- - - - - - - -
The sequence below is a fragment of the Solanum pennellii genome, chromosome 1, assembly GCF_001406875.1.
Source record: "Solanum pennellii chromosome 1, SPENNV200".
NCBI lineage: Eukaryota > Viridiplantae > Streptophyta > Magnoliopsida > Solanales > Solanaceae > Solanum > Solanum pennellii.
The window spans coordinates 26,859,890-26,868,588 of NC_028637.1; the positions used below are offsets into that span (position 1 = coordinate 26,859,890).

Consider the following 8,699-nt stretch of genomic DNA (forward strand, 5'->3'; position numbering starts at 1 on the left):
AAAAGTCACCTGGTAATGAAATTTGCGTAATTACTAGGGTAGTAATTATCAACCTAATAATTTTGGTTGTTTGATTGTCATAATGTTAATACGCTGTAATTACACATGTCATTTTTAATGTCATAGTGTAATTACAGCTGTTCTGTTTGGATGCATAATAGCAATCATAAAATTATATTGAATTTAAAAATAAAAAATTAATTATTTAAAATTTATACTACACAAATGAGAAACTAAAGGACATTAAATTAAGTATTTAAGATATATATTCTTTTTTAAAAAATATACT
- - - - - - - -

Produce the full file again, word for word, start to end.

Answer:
The sequence below is a fragment of the Solanum pennellii genome, chromosome 1, assembly GCF_001406875.1.
Source record: "Solanum pennellii chromosome 1, SPENNV200".
NCBI lineage: Eukaryota > Viridiplantae > Streptophyta > Magnoliopsida > Solanales > Solanaceae > Solanum > Solanum pennellii.
The window spans coordinates 26,859,890-26,868,588 of NC_028637.1; the positions used below are offsets into that span (position 1 = coordinate 26,859,890).

Consider the following 8,699-nt stretch of genomic DNA (forward strand, 5'->3'; position numbering starts at 1 on the left):
AAAAGTCACCTGGTAATGAAATTTGCGTAATTACTAGGGTAGTAATTATCAACCTAATAATTTTGGTTGTTTGATTGTCATAATGTTAATACGCTGTAATTACACATGTCATTTTTAATGTCATAGTGTAATTACAGCTGTTCTGTTTGGATGCATAATAGCAATCATAAAATTATATTGAATTTAAAAATAAAAAATTAATTATTTAAAATTTATACTACACAAATGAGAAACTAAAGGACATTAAATTAAGTATTTAAGATATATATTCTTTTTTAAAAAATATACT